Rideshare is an essential service — let’s protect it in Massachusetts

After a judge ordered Uber and Lyft to reclassify their drivers and grant them basic workers rights, CEO Dara Khosrowshahi is threatening to suspend operations in California. With similar legal action pending in the Bay State, Massachusetts could be next.

Threatening to suspend rideshare is not a joke. Like it or not, Uber and Lyft are now essential features of our transportation system. Many doctors and nurses use rideshare to get to work, and I have personally delivered patients to the ER because they could not afford an ambulance. Uber and Lyft drivers are at the heart of keeping our other essential services running during this pandemic.

Should CEOs have the right to shut down major segments of our society in a temper tantrum designed to protect their foreign investors? Should they have the right to throw thousands of drivers, many of whom have just returned to work, back into unemployment? Should they have the right to hamstring our health sector in the middle of a pandemic? Who takes priority in our society: essential workers or Uber’s owners, also known as Softbank, Saudi Arabia, and Goldman Sachs?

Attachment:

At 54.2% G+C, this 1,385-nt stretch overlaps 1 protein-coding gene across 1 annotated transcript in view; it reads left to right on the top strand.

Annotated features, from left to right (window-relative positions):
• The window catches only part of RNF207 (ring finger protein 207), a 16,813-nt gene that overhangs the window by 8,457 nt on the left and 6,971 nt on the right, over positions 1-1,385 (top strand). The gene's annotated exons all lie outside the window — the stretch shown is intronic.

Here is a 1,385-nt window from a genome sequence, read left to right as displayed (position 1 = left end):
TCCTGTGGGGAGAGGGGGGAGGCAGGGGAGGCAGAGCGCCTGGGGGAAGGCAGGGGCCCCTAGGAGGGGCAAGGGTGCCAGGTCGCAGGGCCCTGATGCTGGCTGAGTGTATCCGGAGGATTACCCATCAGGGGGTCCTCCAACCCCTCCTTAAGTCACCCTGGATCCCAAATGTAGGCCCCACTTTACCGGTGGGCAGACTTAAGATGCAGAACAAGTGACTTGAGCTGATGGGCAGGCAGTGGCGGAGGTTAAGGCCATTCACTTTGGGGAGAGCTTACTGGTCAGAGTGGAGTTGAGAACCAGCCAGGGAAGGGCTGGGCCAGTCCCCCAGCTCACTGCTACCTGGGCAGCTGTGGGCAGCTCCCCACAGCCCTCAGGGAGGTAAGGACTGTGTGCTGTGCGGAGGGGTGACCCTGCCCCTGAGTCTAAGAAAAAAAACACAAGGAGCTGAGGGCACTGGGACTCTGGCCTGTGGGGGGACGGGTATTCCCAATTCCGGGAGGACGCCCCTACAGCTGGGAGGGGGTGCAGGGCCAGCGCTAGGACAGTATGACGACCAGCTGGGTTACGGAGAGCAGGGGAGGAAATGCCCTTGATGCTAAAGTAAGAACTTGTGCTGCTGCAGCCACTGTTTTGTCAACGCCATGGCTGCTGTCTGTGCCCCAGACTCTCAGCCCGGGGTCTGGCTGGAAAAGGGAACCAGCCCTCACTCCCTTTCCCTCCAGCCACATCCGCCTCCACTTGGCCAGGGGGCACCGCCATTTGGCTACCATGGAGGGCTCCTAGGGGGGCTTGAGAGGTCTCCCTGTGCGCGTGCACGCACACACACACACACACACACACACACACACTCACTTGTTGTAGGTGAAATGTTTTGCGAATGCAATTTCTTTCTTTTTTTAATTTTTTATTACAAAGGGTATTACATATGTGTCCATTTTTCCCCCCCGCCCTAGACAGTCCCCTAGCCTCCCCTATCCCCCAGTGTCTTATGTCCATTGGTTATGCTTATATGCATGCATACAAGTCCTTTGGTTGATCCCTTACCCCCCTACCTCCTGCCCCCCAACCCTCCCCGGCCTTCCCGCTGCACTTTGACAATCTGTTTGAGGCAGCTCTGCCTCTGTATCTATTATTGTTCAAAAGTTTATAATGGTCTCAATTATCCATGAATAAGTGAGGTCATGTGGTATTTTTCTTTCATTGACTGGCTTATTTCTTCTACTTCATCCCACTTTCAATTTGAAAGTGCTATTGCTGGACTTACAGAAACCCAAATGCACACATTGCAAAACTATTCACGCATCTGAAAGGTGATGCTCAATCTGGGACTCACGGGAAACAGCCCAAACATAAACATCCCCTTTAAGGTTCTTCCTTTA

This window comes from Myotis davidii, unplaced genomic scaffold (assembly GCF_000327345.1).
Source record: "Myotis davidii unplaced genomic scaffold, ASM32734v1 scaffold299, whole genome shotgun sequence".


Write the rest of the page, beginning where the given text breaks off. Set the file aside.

We cannot afford to leave rideshare in the hands of such undeserving stewards. The existence of Lyft shows that there is nothing special about Uber; any nerd, with the right resources, can build a rideshare app. 

Meanwhile, the MBTA is crippled by decades of underfunding. Let’s kill two birds with one stone by letting the MBTA run ridesharing in Boston. We can fully fund public transit, ensure our essential services, pay drivers fair wages, work towards a greener commute, and give a warm and colorful Boston greeting to Mr. Dara while we’re at it. 

Is there any doubt Massachusetts has the nerds needed to take rideshare into public ownership? Let’s put them to work. 

Henry De Groot is the Executive Director of the Boston Independent Drivers Guild, an association of Uber and Lyft drivers.

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